Leftover Feelings is neither a bluegrass album nor a return to Hiatt’s 1980s days with slide guitar greats Ry Cooder and Sonny Landreth, though Douglas’s opening riff on “Long, Black Electric Cadillac” nods to Landreth’s charged intro to “Tennessee Plates,” Hiatt’s epic tale of heisting Elvis Presley’s Cadillac, a car that was surely purchased with proceeds from some of the 250-plus songs the King recorded at Studio B.
There’s no drummer, yet these grooves are deep and true. And while the up-tempo songs are, as ever, filled with delightful internal rhyme and sly aggression, The Jerry Douglas Band’s empathetic musicianship nudges Hiatt to performances that are startlingly vulnerable. Built when Hiatt was five years old, Studio B was designed for music to be made in real time by musicians listening to each other and reacting in the emotional moment. That’s what happened here: Five players on the studio floor, making decisions on instinct rather than calculation.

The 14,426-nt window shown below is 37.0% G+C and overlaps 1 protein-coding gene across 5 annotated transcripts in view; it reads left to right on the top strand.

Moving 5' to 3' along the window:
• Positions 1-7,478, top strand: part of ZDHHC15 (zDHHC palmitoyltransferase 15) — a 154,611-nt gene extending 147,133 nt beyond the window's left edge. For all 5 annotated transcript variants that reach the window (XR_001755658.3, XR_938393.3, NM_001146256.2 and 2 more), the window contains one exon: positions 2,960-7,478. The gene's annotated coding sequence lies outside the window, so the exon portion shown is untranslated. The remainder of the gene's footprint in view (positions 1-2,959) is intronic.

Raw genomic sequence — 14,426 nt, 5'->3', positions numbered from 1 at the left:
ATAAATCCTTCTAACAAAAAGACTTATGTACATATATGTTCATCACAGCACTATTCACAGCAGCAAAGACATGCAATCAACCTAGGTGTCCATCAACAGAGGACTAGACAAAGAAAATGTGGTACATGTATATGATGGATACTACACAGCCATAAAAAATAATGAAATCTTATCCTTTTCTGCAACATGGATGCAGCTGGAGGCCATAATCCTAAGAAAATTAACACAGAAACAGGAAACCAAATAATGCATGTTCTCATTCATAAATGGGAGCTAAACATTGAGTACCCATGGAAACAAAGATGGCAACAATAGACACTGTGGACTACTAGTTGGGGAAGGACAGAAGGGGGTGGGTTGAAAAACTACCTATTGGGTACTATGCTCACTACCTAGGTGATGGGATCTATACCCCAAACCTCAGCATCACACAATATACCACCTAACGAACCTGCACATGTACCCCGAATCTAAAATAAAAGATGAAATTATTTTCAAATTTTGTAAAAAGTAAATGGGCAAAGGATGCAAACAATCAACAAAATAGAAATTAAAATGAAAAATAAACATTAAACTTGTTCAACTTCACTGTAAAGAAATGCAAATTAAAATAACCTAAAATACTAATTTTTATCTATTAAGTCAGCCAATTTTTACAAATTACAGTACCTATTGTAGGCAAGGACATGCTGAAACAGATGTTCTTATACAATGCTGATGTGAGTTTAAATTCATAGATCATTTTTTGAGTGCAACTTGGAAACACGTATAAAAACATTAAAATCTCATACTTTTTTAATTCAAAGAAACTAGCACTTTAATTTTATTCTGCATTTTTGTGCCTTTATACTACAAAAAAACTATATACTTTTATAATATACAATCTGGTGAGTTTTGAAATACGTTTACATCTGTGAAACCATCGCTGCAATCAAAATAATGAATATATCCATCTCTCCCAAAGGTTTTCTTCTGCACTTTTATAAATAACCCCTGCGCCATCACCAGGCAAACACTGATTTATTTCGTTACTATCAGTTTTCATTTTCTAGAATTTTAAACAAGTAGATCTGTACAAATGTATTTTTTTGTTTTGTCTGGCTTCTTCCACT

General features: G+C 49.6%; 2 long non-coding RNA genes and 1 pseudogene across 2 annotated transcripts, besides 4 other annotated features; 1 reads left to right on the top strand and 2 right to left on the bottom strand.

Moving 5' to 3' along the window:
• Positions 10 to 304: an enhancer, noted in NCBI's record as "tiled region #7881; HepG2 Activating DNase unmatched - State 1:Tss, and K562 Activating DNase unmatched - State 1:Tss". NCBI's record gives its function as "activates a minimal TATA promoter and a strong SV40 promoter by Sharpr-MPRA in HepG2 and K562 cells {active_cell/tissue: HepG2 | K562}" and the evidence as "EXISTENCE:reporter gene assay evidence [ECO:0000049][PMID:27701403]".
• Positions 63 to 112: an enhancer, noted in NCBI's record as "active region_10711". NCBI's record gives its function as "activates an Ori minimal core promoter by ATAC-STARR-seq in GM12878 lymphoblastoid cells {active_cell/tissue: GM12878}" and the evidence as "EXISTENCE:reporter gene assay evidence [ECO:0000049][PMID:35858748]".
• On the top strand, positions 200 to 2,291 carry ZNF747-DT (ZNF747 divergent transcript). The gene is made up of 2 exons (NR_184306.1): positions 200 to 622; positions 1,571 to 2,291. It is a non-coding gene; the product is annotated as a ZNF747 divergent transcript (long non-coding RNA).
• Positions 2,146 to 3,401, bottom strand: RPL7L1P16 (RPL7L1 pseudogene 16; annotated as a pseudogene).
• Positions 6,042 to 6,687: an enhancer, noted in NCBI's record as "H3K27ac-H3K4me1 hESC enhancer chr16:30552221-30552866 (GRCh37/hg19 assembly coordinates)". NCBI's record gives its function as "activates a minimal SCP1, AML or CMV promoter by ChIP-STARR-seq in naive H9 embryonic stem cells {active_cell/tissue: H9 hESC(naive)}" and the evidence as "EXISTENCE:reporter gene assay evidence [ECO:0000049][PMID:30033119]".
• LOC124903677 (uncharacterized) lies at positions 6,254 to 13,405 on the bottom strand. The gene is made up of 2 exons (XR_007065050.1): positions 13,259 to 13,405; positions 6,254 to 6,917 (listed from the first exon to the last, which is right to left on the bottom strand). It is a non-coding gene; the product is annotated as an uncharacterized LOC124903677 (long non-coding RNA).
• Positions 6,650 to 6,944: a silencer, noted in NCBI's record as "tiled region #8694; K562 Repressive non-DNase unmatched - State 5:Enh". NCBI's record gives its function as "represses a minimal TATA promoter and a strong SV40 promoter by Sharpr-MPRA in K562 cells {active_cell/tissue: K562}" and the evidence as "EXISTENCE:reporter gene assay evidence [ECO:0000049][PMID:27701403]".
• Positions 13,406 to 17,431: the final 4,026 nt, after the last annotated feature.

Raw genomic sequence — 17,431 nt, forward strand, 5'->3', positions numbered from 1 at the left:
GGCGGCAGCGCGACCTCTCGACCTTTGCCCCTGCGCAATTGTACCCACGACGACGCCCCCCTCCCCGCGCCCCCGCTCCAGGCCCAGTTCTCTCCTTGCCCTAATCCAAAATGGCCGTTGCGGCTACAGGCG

A half-century ago, Hiatt lived in a ratty, $15-a-week room on Nashville’s 16th Avenue, less than a mile away from the RCA and Columbia studios that were the heartbeat of what had come to be known as “Music Row.”
In the ensuing 50 years, he went from a scuffling young buck to a celebrated grand master of song. His lyrics and melodies have graced more than 20 studio albums, have been recorded by Bob Dylan, Emmylou Harris, B.B. King, Willie Nelson, Bonnie Raitt and scores of others, and have earned him a place in the Nashville Songwriters Hall of Fame, a BMI Troubadour award, and a lifetime achievement in songwriting designation from the Americana Music Association.